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CBR Reader is such a opens and displays CBR files (used for digital comic books) but also converts and saves them as JPEG, GIF, PNG, or BMP image files. Once scorned, comic books are considered an art form today, and the garish covers and lurid stories that led to panics in the 1950s are now worth big money to collectors. But many classic comics are available, often for free and usually complete, cover to cover, as CBR files in online comic book archives. CBR files have a longer name, but all you really need to know is they’re complete comic books in one file. And all you need to read them is an Internet connection and a comic book reader, a tool that can open and display CBR files.
Browsing online comic book archives, you’ll see lots of covers in every genre: action, horror, science fiction, romance, classics — all colorful and elaborate. If you’re expecting similar excitement from CBR Reader’s user interface, don’t. It’s almost a plain blank window, except for an empty, split sidebar on the left, and it has but three menu entries: File, View, and Help, and the Help file is just an About dialog with a Web link. The View menu has useful navigation controls like Zoom, Up and Down, and Next Page. The File Menu offered three choices: Open, Save As, and Exit. But what could be simpler? And simple is just the thing since CBR Reader has but one job, even if it is a good one.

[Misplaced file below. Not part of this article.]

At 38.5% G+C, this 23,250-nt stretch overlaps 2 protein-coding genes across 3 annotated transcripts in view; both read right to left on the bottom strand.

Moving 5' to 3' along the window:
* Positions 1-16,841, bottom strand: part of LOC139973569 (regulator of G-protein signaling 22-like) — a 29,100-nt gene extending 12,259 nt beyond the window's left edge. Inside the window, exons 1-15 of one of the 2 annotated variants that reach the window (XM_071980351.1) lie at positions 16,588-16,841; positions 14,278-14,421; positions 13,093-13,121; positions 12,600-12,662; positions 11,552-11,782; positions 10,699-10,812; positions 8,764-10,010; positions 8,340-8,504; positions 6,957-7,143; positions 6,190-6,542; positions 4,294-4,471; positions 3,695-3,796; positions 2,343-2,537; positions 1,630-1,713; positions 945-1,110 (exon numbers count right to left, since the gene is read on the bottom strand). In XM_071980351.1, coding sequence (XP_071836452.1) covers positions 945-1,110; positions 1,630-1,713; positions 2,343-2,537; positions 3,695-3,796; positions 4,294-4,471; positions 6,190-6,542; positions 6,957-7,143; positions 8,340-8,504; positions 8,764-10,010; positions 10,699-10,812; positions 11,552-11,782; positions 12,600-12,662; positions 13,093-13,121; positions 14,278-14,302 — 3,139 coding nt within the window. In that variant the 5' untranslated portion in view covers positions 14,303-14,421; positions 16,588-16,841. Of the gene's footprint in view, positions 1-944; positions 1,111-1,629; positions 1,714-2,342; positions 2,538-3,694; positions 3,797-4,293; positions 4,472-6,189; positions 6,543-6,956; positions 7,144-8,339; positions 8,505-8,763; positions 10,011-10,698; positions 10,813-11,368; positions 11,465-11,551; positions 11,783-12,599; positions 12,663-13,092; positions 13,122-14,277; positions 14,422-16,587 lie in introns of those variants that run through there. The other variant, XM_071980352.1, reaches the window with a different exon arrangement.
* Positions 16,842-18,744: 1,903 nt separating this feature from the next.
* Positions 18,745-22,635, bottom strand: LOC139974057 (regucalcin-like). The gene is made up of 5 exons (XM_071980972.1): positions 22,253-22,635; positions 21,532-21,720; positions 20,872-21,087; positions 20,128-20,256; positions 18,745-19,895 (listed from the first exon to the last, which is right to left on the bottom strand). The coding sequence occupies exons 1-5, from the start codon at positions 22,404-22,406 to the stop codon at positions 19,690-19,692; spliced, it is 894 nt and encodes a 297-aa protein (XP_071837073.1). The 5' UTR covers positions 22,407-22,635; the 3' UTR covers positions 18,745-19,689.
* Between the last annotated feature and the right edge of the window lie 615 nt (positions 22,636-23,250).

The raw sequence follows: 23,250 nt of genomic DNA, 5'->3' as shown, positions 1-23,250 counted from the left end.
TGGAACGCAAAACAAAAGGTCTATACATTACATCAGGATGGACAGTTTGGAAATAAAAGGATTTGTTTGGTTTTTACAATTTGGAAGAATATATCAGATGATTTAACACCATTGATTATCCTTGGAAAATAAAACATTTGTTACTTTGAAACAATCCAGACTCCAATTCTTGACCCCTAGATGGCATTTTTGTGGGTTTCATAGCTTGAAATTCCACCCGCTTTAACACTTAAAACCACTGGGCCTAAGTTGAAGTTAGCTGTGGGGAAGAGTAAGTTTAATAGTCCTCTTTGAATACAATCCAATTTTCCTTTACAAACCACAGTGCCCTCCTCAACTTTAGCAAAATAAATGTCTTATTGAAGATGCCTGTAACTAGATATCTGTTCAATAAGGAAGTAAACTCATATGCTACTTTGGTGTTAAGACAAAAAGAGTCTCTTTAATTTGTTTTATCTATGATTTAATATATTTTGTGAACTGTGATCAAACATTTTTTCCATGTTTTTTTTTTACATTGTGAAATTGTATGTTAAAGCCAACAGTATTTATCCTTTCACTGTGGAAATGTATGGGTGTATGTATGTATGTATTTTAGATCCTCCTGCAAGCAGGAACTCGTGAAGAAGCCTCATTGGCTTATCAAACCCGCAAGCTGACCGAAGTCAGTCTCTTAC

We tried a CBR file in our archive, and CBR Reader opened it quickly — much more quickly than some prehistoric readers (although the computers are quicker now, too). The small, upper section of the sidebar is a file list display; it showed the single CBR file we’d loaded, while the lower part showed each page of our comic book. Selected pages appeared in the main window. Right-clicking the image opened the navigation menu; we could also zoom with our scroll wheel. Resolution is excellent; navigation crisp. All that remains is to spend hours reading the comic books we downloaded!